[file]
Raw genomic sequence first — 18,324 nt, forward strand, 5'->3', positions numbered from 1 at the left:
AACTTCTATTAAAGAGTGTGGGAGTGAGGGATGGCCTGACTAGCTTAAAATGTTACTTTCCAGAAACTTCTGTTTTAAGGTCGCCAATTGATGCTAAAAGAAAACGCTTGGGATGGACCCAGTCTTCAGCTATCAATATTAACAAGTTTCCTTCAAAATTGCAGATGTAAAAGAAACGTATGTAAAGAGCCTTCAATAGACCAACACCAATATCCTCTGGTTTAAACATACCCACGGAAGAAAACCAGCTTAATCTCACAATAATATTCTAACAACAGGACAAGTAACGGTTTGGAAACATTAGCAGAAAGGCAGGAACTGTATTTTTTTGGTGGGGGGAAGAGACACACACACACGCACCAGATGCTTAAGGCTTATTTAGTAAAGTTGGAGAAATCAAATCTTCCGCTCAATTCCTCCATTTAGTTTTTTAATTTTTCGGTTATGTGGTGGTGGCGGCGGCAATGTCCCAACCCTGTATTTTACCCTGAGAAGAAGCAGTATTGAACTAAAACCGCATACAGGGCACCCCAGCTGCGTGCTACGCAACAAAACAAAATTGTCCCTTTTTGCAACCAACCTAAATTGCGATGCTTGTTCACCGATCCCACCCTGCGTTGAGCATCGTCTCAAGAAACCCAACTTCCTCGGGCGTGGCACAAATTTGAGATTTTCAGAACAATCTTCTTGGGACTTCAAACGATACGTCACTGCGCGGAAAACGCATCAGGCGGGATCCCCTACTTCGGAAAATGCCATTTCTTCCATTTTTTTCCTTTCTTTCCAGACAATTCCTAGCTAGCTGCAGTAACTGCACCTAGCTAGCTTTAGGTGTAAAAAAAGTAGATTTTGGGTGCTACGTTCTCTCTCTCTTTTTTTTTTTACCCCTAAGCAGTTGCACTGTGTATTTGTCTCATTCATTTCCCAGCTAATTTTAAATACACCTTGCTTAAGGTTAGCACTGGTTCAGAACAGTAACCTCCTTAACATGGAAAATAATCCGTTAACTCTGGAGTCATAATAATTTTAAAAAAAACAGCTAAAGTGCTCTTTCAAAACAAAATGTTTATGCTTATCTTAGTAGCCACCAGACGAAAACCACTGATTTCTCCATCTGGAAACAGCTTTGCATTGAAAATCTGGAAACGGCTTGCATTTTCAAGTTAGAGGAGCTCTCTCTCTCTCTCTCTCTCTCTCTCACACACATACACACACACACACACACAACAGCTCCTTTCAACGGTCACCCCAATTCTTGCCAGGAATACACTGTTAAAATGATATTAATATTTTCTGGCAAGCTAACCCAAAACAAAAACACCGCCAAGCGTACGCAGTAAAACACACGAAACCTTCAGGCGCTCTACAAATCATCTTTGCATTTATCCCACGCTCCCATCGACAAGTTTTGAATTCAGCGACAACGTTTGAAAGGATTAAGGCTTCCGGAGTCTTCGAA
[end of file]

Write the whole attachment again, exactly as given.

Raw genomic sequence first — 18,324 nt, forward strand, 5'->3', positions numbered from 1 at the left:
AACTTCTATTAAAGAGTGTGGGAGTGAGGGATGGCCTGACTAGCTTAAAATGTTACTTTCCAGAAACTTCTGTTTTAAGGTCGCCAATTGATGCTAAAAGAAAACGCTTGGGATGGACCCAGTCTTCAGCTATCAATATTAACAAGTTTCCTTCAAAATTGCAGATGTAAAAGAAACGTATGTAAAGAGCCTTCAATAGACCAACACCAATATCCTCTGGTTTAAACATACCCACGGAAGAAAACCAGCTTAATCTCACAATAATATTCTAACAACAGGACAAGTAACGGTTTGGAAACATTAGCAGAAAGGCAGGAACTGTATTTTTTTGGTGGGGGGAAGAGACACACACACACGCACCAGATGCTTAAGGCTTATTTAGTAAAGTTGGAGAAATCAAATCTTCCGCTCAATTCCTCCATTTAGTTTTTTAATTTTTCGGTTATGTGGTGGTGGCGGCGGCAATGTCCCAACCCTGTATTTTACCCTGAGAAGAAGCAGTATTGAACTAAAACCGCATACAGGGCACCCCAGCTGCGTGCTACGCAACAAAACAAAATTGTCCCTTTTTGCAACCAACCTAAATTGCGATGCTTGTTCACCGATCCCACCCTGCGTTGAGCATCGTCTCAAGAAACCCAACTTCCTCGGGCGTGGCACAAATTTGAGATTTTCAGAACAATCTTCTTGGGACTTCAAACGATACGTCACTGCGCGGAAAACGCATCAGGCGGGATCCCCTACTTCGGAAAATGCCATTTCTTCCATTTTTTTCCTTTCTTTCCAGACAATTCCTAGCTAGCTGCAGTAACTGCACCTAGCTAGCTTTAGGTGTAAAAAAAGTAGATTTTGGGTGCTACGTTCTCTCTCTCTTTTTTTTTTTACCCCTAAGCAGTTGCACTGTGTATTTGTCTCATTCATTTCCCAGCTAATTTTAAATACACCTTGCTTAAGGTTAGCACTGGTTCAGAACAGTAACCTCCTTAACATGGAAAATAATCCGTTAACTCTGGAGTCATAATAATTTTAAAAAAAACAGCTAAAGTGCTCTTTCAAAACAAAATGTTTATGCTTATCTTAGTAGCCACCAGACGAAAACCACTGATTTCTCCATCTGGAAACAGCTTTGCATTGAAAATCTGGAAACGGCTTGCATTTTCAAGTTAGAGGAGCTCTCTCTCTCTCTCTCTCTCTCTCTCACACACATACACACACACACACACACAACAGCTCCTTTCAACGGTCACCCCAATTCTTGCCAGGAATACACTGTTAAAATGATATTAATATTTTCTGGCAAGCTAACCCAAAACAAAAACACCGCCAAGCGTACGCAGTAAAACACACGAAACCTTCAGGCGCTCTACAAATCATCTTTGCATTTATCCCACGCTCCCATCGACAAGTTTTGAATTCAGCGACAACGTTTGAAAGGATTAAGGCTTCCGGAGTCTTCGAA